More health blogging

“Shrinkette,”: blogs about the “movement to empty psychiatric hospitals”: back in the 1970s. This was an effort on the part of activists who got a lot of attention and support from _One Flew Over the Cuckoo’s Nest_. It greatly restricted the powers of psychiatrists to commit people unless they could show “imminent danger.”

What struck me was this passage:

bq. Many states have turned over the responsibility for treating severely mentally ill individuals to health-maintenance organizations. Some of them, mostly nonprofits, are doing a creditable job. But for-profit HMOs, with few exceptions, have been disastrous for the severely mentally ill, who are expensive to treat. The newest antipsychotic medications, which are essential for some mentally ill patients, can cost $400 a month.

Now the libertarian in me says that families, charities, and charitable business should be in charge of the mentally ill. What’s striking me here is the failure of our market to cope effectively with mental illness. Part of the reason is that we don’t have a true free-market economy. Our government, through intense lobbying efforts, has tilted the playing field. However, the striking difference in attitude between the for-profit and non-profit HMOs calls Adam Smith’s invisible hand theory into question, at least when it comes to the mentally ill.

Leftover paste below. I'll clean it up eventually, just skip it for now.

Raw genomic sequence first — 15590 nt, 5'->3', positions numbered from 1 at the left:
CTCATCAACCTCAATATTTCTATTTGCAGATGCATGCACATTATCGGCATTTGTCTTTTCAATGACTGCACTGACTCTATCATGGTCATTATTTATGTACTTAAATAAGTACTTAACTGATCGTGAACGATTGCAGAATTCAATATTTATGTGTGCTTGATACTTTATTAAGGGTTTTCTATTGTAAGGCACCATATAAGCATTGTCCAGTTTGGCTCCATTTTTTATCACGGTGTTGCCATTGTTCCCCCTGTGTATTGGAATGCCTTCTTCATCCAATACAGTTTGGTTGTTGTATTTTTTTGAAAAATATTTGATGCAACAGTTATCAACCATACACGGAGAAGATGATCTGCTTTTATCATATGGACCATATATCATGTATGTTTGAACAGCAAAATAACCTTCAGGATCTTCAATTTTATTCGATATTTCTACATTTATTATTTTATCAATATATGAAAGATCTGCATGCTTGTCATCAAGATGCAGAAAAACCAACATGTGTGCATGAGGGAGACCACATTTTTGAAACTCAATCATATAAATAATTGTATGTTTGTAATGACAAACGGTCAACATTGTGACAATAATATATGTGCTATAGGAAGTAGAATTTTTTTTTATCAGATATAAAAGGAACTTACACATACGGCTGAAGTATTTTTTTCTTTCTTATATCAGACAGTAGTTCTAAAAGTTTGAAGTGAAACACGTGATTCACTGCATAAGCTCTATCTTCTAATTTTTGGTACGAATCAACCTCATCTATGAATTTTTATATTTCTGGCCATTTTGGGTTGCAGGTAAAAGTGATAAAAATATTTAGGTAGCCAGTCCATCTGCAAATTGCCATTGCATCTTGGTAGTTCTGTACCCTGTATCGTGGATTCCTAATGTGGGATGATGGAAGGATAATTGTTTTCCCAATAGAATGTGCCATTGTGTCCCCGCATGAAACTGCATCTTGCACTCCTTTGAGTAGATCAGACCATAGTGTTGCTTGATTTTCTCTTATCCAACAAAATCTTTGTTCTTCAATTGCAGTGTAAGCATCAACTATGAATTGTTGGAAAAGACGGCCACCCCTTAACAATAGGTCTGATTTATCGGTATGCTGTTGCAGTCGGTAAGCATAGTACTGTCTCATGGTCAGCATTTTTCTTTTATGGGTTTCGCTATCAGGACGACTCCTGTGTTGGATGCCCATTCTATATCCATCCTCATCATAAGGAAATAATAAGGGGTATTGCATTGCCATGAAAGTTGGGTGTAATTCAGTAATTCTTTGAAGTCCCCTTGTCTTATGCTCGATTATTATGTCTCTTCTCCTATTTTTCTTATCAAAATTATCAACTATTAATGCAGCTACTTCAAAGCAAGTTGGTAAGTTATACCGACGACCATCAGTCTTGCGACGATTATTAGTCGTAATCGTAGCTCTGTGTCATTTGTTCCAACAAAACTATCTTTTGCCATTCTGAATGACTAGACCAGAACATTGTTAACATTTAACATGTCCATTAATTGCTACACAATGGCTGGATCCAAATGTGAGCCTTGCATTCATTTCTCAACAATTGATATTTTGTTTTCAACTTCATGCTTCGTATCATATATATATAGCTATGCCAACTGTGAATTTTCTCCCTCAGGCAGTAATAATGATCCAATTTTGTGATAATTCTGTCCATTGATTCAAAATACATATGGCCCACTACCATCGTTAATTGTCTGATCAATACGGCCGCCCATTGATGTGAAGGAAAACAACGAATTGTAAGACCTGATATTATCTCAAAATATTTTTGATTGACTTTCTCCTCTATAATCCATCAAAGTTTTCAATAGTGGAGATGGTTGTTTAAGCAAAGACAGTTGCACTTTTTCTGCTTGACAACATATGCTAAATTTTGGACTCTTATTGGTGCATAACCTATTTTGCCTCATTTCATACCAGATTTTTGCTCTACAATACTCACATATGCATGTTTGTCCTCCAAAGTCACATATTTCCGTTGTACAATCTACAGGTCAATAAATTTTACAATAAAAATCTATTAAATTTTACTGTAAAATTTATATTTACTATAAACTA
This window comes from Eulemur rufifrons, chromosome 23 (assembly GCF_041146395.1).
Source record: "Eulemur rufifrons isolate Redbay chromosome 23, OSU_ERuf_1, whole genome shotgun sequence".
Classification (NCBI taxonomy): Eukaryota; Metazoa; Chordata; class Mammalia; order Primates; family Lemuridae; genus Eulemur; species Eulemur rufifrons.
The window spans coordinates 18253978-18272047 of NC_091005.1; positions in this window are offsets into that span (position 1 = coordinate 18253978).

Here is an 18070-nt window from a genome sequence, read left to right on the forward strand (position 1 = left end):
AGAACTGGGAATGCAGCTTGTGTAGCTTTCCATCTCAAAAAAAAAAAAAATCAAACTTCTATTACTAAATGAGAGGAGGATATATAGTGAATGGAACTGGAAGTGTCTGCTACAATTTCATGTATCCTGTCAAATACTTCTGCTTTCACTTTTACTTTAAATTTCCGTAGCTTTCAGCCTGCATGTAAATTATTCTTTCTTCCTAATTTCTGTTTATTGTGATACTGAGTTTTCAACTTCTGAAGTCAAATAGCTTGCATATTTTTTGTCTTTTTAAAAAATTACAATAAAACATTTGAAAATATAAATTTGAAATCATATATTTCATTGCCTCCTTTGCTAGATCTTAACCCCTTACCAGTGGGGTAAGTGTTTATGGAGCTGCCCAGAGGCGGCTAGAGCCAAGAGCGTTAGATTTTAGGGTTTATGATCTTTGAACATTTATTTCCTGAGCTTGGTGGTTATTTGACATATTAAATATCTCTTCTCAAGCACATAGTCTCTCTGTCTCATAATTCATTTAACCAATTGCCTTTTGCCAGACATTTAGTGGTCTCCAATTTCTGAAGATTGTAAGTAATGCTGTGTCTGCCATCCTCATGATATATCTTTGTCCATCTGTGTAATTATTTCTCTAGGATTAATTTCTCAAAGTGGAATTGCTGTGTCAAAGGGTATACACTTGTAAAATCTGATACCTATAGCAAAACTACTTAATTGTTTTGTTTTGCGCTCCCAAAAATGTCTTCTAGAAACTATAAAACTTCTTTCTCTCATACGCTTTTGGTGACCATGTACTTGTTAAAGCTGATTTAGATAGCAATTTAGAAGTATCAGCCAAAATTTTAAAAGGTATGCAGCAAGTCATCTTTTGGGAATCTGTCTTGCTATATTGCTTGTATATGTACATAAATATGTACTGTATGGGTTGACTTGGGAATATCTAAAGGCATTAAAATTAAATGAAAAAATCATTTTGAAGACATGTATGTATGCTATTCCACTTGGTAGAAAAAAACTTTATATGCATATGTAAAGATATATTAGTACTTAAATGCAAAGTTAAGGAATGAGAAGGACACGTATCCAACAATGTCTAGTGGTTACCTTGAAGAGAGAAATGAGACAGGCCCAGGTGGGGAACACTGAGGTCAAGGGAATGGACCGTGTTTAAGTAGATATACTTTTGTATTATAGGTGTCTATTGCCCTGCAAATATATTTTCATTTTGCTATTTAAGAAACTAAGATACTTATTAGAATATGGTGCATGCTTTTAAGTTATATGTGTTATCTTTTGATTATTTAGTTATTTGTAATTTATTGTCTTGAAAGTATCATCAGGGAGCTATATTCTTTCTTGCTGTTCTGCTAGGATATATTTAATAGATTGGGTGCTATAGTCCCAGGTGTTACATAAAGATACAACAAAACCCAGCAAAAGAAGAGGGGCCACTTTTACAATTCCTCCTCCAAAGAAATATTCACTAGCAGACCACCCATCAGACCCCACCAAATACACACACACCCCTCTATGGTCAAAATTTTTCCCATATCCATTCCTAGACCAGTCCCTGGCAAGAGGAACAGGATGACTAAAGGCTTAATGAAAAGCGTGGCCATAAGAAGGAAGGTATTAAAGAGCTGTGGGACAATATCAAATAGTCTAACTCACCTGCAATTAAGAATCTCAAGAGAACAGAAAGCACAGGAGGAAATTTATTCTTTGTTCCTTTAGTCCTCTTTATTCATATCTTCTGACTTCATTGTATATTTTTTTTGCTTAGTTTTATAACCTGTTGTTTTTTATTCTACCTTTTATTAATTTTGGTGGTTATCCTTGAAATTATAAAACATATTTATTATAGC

At the same time, the government isn’t doing a lot for these people either. Truly mentally ill patients need doctor help and may not know it. Involuntary committment laws are making this hard, and I’m not sure that we’ve found the right balance of freedom and care yet.

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